Klasika plus, 20 September 2020
Thoughts from behind a mask
“In all the named pieces, Filharmonie Brno played masterfully under the direction of its chief conductor, Dennis Russell Davies, and was rewarded with deserved applause.”
“The outcome of this model of co-operation between orchestra, conductor and soloist was an excellent performance which the enthused audience rightly appreciated.”
The zenith came after the break: it was the forty-minute piece, Lamentate for piano and orchestra by Arvo Pärt (*1935), who celebrates his 85th birthday this year. Soloist Maki Namekawa, in an attractive kimono, was the co-creator of the work in every sense of the word: her left arm conducting in an often elegant gesture – in terms of providing testimony to conductor and orchestra, sometimes as soloist she sang softly, but in particular she shared in creating the form of conception for the richly-hued colour and dynamic structure of the piano sound. The audience kept bated breath; while the entire piece was being played, there was an inspiring, accommodating and tense silence (disturbed just once by a mobile ringtone which was luckily almost in tune with the orchestra). The outcome of this model of co-operation between orchestra, conductor and soloist was an excellent performance which the enthused audience rightly appreciated.
Opera plus, 19 September 2020
First Filharmonie Brno subscription concert a birthday celebration
The official launch of the new season was followed a week later by the first subscription concert. And it celebrated a total of two birthdays: Ludwig van Beethoven, born 250 years ago, and Arvo Pärt, who celebrated his 85th birthday last week. Unfortunately the celebration was also marked by a sad event, the death of Programme Director of many years, and founding member of Filharmonie, PhDr. Jiří Beneš. As such, the concert was also dedicated to Jiří in memoriam. Such is the way of life, where birth and death walk hand in hand. What is important, however, is what happens in between these two milestones.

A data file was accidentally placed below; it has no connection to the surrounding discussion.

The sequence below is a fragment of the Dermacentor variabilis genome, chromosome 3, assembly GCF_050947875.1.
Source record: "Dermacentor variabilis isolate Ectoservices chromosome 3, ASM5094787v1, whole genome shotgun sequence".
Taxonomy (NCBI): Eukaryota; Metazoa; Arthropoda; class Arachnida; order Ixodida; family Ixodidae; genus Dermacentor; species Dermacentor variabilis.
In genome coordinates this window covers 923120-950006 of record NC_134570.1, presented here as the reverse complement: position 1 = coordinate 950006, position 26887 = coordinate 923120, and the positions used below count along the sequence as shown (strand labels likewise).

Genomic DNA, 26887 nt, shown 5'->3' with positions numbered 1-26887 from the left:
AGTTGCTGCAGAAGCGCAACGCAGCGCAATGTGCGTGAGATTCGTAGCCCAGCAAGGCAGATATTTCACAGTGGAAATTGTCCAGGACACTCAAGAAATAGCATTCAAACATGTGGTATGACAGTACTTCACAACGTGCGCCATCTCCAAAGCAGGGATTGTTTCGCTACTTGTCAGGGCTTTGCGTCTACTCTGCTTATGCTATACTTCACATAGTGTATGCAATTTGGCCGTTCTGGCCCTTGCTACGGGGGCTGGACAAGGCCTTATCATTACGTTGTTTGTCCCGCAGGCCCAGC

But it was marvellous that the concert was held. At a time when the coronavirus is picking up pace again, and hygiene measures are becoming stricter, any cultural event is a miracle and demonstration of courage. The courage of the organisers, the artists and especially the audience. The fact that Brno’s Besední dům was entirely sold out demonstrates the strong support offered by the audience. The fact that they all came in facemasks and remained at the concert to the end demonstrates their strong will. And the fact that they rewarded the artists with enthusiastic applause demonstrates an expression of allegiance and support. The artists themselves did not wear facemasks during the performance. Although the conductor and soloist came in masks, they took them off for the performance. The orchestra is a compact one and its members need to have close contact and respond to each other, something that is impossible in a facemask. And nor is it possible to play a wind instrument in a facemask.
In terms of programme, the concert was very imaginatively conceived. Three overtures to Fidelio were played, Leonore No. 1 (Op. 138), Leonore No. 2 (Op. 72a) and Leonore No. 3 (Op. 72b), which is somewhat unusual for one evening. The audience had the unique opportunity to follow the composer as he matured, as he gradually rejected what he had written, replacing it with new arrangements. Composer Dennis Russell Davies interpreted the works in a classical manner which gave broad emotional scope to the dynamic and agogic contrasts and peaks. The delivery of each of the overtures also built up gradually, with the final one acquiring the greatest gravity and symphonic breadth. The orchestra also gave expression and colourful interpretation to the performance, alongside an energy deserving of the brilliant composer.
The evening’s zenith was a performance of a piece by Arvo Pärt, who is celebrating his 85th birthday, Lamentate for piano and orchestra. Its subtitle is “Homage to Anish Kapoor and his sculpture ‘Marsyas’”. Simple passages reminiscent of falling drops of relaxing music broaden out into dissonant harmony. The piano goes from tender notes through melodic runs to romantic sections of melody, building up to heartrending harmonies created by fist strikes and dissonant broad chords, only to subsequently gradually recede, leading alongside instrumental solos to a lulling and the quiet dripping of water. An inspiring piece, calming and heartrending. The piano soloist was Japanese pianist, Maki Namekawa, the conductor’s wife. The emotion of the delivery, in particular the power and energy which she managed to give to the tone and expression despite her fragile constitution were impressive. Her performance mesmerised the audience and inspired enthusiasm.